But even though the risk of contracting the virus through fabric is considered low, it's a good idea to pack a change of clothes in your carry-on if you’re flying or driving so you can quickly change upon arrival. Also, place your shoes outside the door so you’re not tracking anything in, especially if you’ve walked through high-traffic, hard-surfaced areas such as airports, public restrooms, etc.
4. Separate yourself as best as you can
There’s a reason they call it social distancing. Staying six feet apart is perhaps the most basic rule of COVID-19 prevention. According to the CDC, one of the easiest ways the coronavirus can be contracted is by being in close proximity to others who have it for at least 15 minutes. That means not running into your family member’s arms the second you arrive, especially if you're not sure if you or they are asymptomatic. It might be tempting to do so, but it’s best to keep your distance for the time being.
This also goes for sleeping arrangements. If possible, sleep in your own room for the entirety of your visit, keeping your bags and any other belongings in that room as well, even if that means temporarily reconfiguring the home’s normal layout. For example, when I returned home in May, I slept in my parent’s room for two weeks so I could have my own bathroom and living space. They moved into the spare room. Once the two weeks were up, and I was sure I wasn’t carrying COVID-19, and I had properly sanitized everything, we switched back.
5. Keep windows open when possible
Dr. Firshein says that airflow is important and that keeping the windows open is better than turning on the AC, as it can keep the indoor air circulating. Plus, according to the CDC, opening a window will also help slow down the spread of the virus.
However, some people are also investing in air purifiers, specifically those that contain a HEPA filter, for extra precaution. And while it was originally considered a myth that HEPA filters couldn't filter coronavirus particulates, the New York Times has indicated that this could be false—in theory—as this particular filter is known to capture the same size particles that match the coronavirus's. But don't go running out the door to purchase an air purifier just yet. While it's only recently been discussed that the coronavirus is considered airborne by the WHO, it's important to remember that the coronavirus is mostly transmitted through person-to-person contact, according to the CDC as of June 16th. So air purifiers shouldn't be considered a full-proof way of protecting yourself or your family from the virus while you're indoors.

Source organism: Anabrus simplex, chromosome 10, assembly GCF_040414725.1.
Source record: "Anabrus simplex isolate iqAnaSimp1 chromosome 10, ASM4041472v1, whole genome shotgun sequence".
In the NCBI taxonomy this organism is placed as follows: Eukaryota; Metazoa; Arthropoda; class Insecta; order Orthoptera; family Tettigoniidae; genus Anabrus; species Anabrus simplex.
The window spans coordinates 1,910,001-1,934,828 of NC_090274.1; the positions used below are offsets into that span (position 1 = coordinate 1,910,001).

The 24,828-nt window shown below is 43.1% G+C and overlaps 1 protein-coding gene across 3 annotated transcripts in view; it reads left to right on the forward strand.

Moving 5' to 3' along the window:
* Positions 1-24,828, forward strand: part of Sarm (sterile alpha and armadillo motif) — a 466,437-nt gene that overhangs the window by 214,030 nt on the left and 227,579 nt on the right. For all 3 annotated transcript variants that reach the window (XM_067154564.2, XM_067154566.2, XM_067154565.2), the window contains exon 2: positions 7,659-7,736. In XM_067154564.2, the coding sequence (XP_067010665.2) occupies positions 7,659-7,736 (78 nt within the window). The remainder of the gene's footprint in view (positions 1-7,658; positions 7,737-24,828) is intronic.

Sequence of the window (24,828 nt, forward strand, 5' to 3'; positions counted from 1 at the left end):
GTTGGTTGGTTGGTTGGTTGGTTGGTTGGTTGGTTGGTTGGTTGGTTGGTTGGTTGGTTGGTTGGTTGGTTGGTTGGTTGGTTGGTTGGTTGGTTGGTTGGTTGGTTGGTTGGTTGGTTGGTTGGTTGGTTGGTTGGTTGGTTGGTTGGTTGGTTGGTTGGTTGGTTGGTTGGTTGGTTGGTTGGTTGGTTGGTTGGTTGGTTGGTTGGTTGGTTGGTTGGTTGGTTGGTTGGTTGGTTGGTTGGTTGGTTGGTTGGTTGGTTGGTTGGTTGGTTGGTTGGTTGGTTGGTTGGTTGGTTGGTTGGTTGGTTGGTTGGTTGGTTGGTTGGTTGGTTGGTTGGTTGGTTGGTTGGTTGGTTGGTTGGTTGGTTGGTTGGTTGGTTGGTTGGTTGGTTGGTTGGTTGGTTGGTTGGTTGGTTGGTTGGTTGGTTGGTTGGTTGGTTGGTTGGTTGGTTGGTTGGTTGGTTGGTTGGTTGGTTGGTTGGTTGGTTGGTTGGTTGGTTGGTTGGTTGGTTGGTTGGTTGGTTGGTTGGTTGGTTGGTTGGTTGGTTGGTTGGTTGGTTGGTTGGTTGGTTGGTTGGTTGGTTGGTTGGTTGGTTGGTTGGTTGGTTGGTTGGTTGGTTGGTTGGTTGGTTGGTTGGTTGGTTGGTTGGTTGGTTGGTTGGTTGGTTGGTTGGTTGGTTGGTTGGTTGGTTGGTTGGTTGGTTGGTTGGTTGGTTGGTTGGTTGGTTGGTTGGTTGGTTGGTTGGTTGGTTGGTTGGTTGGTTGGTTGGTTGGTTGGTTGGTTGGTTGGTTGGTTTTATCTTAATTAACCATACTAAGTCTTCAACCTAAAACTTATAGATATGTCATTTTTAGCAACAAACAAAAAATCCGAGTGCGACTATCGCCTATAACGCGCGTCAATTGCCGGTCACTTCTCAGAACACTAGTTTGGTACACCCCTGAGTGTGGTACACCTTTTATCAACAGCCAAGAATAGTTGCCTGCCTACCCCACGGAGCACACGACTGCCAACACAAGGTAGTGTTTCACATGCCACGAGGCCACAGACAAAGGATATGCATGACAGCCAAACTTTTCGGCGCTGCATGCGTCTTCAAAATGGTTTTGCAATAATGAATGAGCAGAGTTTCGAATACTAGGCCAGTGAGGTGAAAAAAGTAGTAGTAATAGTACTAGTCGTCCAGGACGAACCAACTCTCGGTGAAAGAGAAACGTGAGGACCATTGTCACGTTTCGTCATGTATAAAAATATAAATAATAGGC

6. Bring the right products with you
If you’re like me, you keep hand sanitizer in your car, in your purse, and in your house. Dr. Firshein recommends taking it with you when visiting a family member’s house, too. The more you use it, the more it becomes a habit, and regularly sanitizing your hands is a great habit to have during a global pandemic. You should also consider bringing “aerosols such as Lysol,” extra masks, and gloves, “just so you don’t run out and risk more exposure," he adds.
Levitan agrees. She recommends bringing “masks, hand sanitizer, wipes, and the appropriate daily vitamins.” Make sure you’re eating healthy and exercising, too. This is a good way to support immunity.
7. Get tested
As COVID-19 tests become widely available (some places now have drive-up testing), it's a good idea to get one, especially if you’re particularly worried about infecting your family members. “Testing, even those that take a few days, are helpful,” Dr. Firshein says. “While [they're] not perfect, they can provide information that will help with early treatment, which is one of the keys to reducing the severity of any COVID-19 infection.”
Aside from the steps laid out above, make sure you’re washing your hands regularly and wiping down high-touch surfaces. At the end of the day, it’s possible to safely visit family members; it just takes some effort and awareness.